“If buildings are built and maintained correctly, walls, floors and doors in flats and maisonettes give you protection from fire – a minimum of 30 to 60 minutes – so, if there is a fire elsewhere in the building but not inside your home you’re safer staying in your flat unless heat or smoke is affecting you. Stay put and call 999.

“If you leave your flat you could be rushing into choking smoke, the fire itself or firefighters using equipment to bring the fire under control in another part of the building.

“If there is a fire inside your flat or maisonette or you are being directly affected by it our advice is to leave, closing the door behind you and call 999.”

No working smoke alarms in vast majority of 2017 fatal fires

London Fire Brigade have confirmed that in 2017, the majority of fatal fires have occurred in homes with no working smoke alarms.

Five of the seven fatal fires since the turn of the year had no working smoke alarms fitted in their homes, London Fire Brigade announced today.

The information is being released in an unprecedented move ahead of the inquests in a bid to avoid further lives being lost. The Brigade says it is deeply concerned that lack of smoke detection in homes is putting Londoners at risk.

Since the beginning of 2017 sadly ten people have died in fires across the capital.

In all but one of these cases, the Brigade was only called when a neighbour noticed the fire. In the other instance the smoke alarm operated and was linked to an outstation via a telecare provider who summoned the Fire Brigade.

Whirlpool finally admit 5.3 million faulty tumble dryers should be unplugged and not used

For months Whirlpool have suggested that despite concerns raised after a number of serious fires, their tumble dryers were safe to use.

Finally after action by London Fire Brigade and Peterborough Trading Standards Whirlpool have updated the advice on their own website.

London Fire Brigade warned in October 2016 that owners of the faulty dryers must stop using them immediately, after one of the machines was found to be the cause of a huge blaze in an 18-storey tower block in Shepherd’s Bush in London.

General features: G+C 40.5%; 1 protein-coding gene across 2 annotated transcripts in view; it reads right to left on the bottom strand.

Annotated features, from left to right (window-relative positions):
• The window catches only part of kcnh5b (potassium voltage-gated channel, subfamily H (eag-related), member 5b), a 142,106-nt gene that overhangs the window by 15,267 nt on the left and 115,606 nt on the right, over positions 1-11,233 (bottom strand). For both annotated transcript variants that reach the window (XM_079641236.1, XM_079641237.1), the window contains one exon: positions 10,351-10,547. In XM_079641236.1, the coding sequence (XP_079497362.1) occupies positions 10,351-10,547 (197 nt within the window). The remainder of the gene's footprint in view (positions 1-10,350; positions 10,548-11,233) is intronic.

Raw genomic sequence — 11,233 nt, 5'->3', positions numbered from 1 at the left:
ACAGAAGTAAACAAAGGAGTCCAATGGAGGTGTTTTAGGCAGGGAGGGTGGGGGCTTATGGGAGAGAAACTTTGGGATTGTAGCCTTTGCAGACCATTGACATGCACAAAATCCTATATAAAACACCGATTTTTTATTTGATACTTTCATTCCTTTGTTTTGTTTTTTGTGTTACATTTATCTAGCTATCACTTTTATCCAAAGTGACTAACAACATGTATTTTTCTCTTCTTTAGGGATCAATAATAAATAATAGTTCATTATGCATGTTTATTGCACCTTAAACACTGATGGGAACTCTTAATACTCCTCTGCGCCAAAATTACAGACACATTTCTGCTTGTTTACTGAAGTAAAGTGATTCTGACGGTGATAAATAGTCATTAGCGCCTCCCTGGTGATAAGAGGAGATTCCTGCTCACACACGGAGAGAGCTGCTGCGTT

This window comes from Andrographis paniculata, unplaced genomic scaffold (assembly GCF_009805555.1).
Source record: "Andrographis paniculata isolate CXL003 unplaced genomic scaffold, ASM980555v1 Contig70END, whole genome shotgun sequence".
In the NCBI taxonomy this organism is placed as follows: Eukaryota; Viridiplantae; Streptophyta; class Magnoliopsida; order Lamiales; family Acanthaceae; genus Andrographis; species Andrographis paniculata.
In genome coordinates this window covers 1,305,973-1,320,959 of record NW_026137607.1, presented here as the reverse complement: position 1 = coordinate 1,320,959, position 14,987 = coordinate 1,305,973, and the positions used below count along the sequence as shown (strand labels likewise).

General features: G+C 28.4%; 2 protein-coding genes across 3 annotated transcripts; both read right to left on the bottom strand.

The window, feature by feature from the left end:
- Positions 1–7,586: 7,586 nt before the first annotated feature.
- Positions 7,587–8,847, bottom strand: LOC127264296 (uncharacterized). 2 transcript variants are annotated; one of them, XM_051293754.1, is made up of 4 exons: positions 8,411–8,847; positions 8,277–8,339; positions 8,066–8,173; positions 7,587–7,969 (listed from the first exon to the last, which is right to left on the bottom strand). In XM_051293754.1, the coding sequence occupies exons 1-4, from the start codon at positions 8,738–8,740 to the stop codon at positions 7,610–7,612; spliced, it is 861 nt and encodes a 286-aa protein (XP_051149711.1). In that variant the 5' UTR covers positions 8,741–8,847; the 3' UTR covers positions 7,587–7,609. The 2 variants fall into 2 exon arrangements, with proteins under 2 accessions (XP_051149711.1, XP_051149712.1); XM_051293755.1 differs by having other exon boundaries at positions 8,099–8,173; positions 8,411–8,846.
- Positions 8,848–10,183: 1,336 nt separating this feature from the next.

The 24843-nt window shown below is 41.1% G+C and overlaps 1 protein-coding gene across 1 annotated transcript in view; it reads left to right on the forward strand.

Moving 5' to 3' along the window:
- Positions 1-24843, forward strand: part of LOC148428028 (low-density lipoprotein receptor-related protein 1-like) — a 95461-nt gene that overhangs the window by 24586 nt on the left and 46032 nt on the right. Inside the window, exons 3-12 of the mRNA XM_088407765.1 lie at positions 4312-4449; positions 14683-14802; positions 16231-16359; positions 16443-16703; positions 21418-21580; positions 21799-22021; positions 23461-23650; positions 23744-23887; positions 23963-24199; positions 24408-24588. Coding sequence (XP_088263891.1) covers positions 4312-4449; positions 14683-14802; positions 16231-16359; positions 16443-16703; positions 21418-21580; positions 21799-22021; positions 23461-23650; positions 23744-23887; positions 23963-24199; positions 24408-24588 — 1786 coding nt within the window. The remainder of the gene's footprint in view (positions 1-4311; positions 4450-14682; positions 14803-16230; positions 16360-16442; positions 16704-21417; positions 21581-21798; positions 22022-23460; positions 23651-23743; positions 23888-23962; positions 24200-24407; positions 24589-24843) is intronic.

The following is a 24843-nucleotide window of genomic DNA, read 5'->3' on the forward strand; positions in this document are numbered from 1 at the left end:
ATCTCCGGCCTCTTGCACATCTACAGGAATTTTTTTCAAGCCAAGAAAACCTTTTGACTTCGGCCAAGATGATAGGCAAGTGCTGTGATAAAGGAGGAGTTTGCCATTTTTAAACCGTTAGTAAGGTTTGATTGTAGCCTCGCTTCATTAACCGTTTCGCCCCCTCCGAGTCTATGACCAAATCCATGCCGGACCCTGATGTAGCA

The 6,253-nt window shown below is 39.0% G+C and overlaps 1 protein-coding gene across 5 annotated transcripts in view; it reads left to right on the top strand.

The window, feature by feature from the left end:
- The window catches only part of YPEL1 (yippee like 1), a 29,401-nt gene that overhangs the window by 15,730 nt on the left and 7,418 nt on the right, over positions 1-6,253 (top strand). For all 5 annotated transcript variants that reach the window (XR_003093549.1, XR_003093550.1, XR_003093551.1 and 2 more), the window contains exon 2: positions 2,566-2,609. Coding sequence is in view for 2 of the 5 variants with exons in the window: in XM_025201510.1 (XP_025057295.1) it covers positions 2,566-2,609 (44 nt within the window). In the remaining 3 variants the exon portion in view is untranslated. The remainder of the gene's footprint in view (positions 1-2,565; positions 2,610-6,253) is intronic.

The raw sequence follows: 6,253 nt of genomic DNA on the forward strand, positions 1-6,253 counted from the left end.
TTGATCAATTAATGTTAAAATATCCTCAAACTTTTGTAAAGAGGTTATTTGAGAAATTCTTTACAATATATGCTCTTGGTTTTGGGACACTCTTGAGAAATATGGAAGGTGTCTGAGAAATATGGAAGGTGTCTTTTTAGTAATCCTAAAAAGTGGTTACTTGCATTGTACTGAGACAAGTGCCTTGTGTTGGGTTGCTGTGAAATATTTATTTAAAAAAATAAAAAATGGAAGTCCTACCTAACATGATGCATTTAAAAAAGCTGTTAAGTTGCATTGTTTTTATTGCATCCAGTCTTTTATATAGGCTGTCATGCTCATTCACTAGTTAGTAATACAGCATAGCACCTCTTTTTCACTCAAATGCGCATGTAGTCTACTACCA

Various dryers made by Hotpoint, Indesit and Creda between April 2004 and September 2015 are subject to a safety notice about the fire risk, which is caused by excess fluff coming into contact with the heating element.

The advice is now clear ‘If your tumble dryer is affected by this issue then you should unplug it and do not use it until the modification has taken place.


Thousands with faulty smoke alarm batteries

It has been widely reported in the news media that smoke alarm manufacturer Sprue Aegis has admitted many of the devices it has supplied have faulty batteries, leading to early battery failure.

Sprue Aegis, whose products are sold by High Street giants including Tesco and B&Q, yesterday revealed that batteries fitted to some of its smoke alarms were faulty.
Smoke alarm

Sprue Aegis makes a range of home safety devices such as smoke and heat alarms and carbon monoxide detectors under brands including First Alert, FireAngel, AngelEye and Sona.

In an unexpected statement to the stock market yesterday, the company said a fault in batteries provided by one of its suppliers ‘may cause a premature low battering warning chirp’ in some of the smoke alarms it sells in the UK and in Europe.

The company refused to say how many smoke alarms have been affected but sources said it was ‘a very small number’.

The company insisted the smoke alarms still worked, adding: ‘This is not a safety critical issue.’

Some fire and rescue services have fitted Sprue Aegis smoke alarms as part of their home fire safety visits.  Anyone concerned about their smoke alarms is advised to carry out the routine test, following the manufacturers instructions.  Fire and Rescue Services will continue to carry out home fire safety visits and advise on siting and type of alarms that should be fitted.



People leap from windows to escape. do you know your buildings fire plan

BBC News channel is reporting dramatic escape of people from 1st and 2nd floor windows.   This demonstrates how important it is that you know the plan for your building if there were to be a fire.  Ask your landlord for details of the building’s evacuation plan.

People flung themselves out of first and second floor windows in the dark and climbed down a drainpipe to escape a large fire in south London.

Fire started in a three-storey terraced property converted into flats in Northlands Street, close to King’s College Hospital, at about 04:30 GMT.

Two men jumped from the second floor and suffered pelvic, spinal and leg injuries. Another man climbed down a drain pipe from the second floor.

The fire is reported to have taken four hours to extinguish.

Two men and a woman suffered cuts from climbing out of a first floor window and another man escaped from the first floor with burns to his hands and feet, London Fire Brigade said.

Twenty eight people were evacuated from neighbouring buildings as a precaution.